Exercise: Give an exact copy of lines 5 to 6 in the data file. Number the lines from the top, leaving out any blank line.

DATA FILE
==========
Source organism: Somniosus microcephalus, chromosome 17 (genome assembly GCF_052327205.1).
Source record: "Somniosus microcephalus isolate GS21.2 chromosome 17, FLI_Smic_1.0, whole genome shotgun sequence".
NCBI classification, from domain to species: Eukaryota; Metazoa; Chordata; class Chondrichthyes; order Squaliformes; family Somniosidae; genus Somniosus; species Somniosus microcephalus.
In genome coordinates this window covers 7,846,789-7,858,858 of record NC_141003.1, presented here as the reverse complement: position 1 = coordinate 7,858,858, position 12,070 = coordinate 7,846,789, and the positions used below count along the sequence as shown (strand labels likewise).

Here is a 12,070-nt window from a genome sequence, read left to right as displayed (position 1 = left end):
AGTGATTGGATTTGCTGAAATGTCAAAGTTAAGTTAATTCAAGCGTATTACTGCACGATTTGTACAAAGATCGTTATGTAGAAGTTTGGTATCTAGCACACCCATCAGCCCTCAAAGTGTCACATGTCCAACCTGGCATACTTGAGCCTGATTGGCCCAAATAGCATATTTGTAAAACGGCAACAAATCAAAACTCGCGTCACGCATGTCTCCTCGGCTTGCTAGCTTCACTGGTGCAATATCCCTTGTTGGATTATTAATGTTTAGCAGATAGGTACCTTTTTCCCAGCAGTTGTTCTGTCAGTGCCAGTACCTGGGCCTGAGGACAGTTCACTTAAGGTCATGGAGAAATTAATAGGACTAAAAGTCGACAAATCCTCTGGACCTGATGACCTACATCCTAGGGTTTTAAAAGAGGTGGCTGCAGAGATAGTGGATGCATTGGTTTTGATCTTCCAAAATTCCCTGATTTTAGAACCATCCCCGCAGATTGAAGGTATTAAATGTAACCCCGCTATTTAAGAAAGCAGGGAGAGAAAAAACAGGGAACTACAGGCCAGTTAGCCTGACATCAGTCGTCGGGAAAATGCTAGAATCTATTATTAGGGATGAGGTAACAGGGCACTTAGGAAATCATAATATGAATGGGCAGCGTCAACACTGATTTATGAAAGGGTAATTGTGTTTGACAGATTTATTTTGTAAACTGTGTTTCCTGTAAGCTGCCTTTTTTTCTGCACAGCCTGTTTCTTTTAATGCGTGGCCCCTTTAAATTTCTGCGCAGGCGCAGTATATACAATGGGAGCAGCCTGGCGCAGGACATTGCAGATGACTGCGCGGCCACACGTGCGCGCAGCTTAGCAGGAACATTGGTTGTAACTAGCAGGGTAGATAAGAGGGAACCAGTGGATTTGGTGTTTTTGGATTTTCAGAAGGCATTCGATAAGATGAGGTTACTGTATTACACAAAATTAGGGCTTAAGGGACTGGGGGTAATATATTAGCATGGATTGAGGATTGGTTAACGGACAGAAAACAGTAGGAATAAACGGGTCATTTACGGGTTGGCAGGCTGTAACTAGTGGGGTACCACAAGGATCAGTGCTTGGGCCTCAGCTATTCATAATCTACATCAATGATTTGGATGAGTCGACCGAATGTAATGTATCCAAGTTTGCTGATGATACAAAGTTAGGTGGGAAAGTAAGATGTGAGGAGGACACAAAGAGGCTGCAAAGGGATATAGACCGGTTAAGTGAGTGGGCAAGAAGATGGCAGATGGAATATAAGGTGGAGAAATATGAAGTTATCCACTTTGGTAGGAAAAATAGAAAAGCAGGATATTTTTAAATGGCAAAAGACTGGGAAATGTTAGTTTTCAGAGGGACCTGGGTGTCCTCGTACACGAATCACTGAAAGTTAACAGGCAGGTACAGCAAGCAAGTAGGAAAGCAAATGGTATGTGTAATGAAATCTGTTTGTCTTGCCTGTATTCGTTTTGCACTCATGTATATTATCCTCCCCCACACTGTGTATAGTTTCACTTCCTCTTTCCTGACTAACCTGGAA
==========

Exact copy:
Here is a 12,070-nt window from a genome sequence, read left to right as displayed (position 1 = left end):
AGTGATTGGATTTGCTGAAATGTCAAAGTTAAGTTAATTCAAGCGTATTACTGCACGATTTGTACAAAGATCGTTATGTAGAAGTTTGGTATCTAGCACACCCATCAGCCCTCAAAGTGTCACATGTCCAACCTGGCATACTTGAGCCTGATTGGCCCAAATAGCATATTTGTAAAACGGCAACAAATCAAAACTCGCGTCACGCATGTCTCCTCGGCTTGCTAGCTTCACTGGTGCAATATCCCTTGTTGGATTATTAATGTTTAGCAGATAGGTACCTTTTTCCCAGCAGTTGTTCTGTCAGTGCCAGTACCTGGGCCTGAGGACAGTTCACTTAAGGTCATGGAGAAATTAATAGGACTAAAAGTCGACAAATCCTCTGGACCTGATGACCTACATCCTAGGGTTTTAAAAGAGGTGGCTGCAGAGATAGTGGATGCATTGGTTTTGATCTTCCAAAATTCCCTGATTTTAGAACCATCCCCGCAGATTGAAGGTATTAAATGTAACCCCGCTATTTAAGAAAGCAGGGAGAGAAAAAACAGGGAACTACAGGCCAGTTAGCCTGACATCAGTCGTCGGGAAAATGCTAGAATCTATTATTAGGGATGAGGTAACAGGGCACTTAGGAAATCATAATATGAATGGGCAGCGTCAACACTGATTTATGAAAGGGTAATTGTGTTTGACAGATTTATTTTGTAAACTGTGTTTCCTGTAAGCTGCCTTTTTTTCTGCACAGCCTGTTTCTTTTAATGCGTGGCCCCTTTAAATTTCTGCGCAGGCGCAGTATATACAATGGGAGCAGCCTGGCGCAGGACATTGCAGATGACTGCGCGGCCACACGTGCGCGCAGCTTAGCAGGAACATTGGTTGTAACTAGCAGGGTAGATAAGAGGGAACCAGTGGATTTGGTGTTTTTGGATTTTCAGAAGGCATTCGATAAGATGAGGTTACTGTATTACACAAAATTAGGGCTTAAGGGACTGGGGGTAATATATTAGCATGGATTGAGGATTGGTTAACGGACAGAAAACAGTAGGAATAAACGGGTCATTTACGGGTTGGCAGGCTGTAACTAGTGGGGTACCACAAGGATCAGTGCTTGGGCCTCAGCTATTCATAATCTACATCAATGATTTGGATGAGTCGACCGAATGTAATGTATCCAAGTTTGCTGATGATACAAAGTTAGGTGGGAAAGTAAGATGTGAGGAGGACACAAAGAGGCTGCAAAGGGATATAGACCGGTTAAGTGAGTGGGCAAGAAGATGGCAGATGGAATATAAGGTGGAGAAATATGAAGTTATCCACTTTGGTAGGAAAAATAGAAAAGCAGGATATTTTTAAATGGCAAAAGACTGGGAAATGTTAGTTTTCAGAGGGACCTGGGTGTCCTCGTACACGAATCACTGAAAGTTAACAGGCAGGTACAGCAAGCAAGTAGGAAAGCAAATGGTATGTGTAATGAAATCTGTTTGTCTTGCCTGTATTCGTTTTGCACTCATGTATATTATCCTCCCCCACACTGTGTATAGTTTCACTTCCTCTTTCCTGACTAACCTGGAA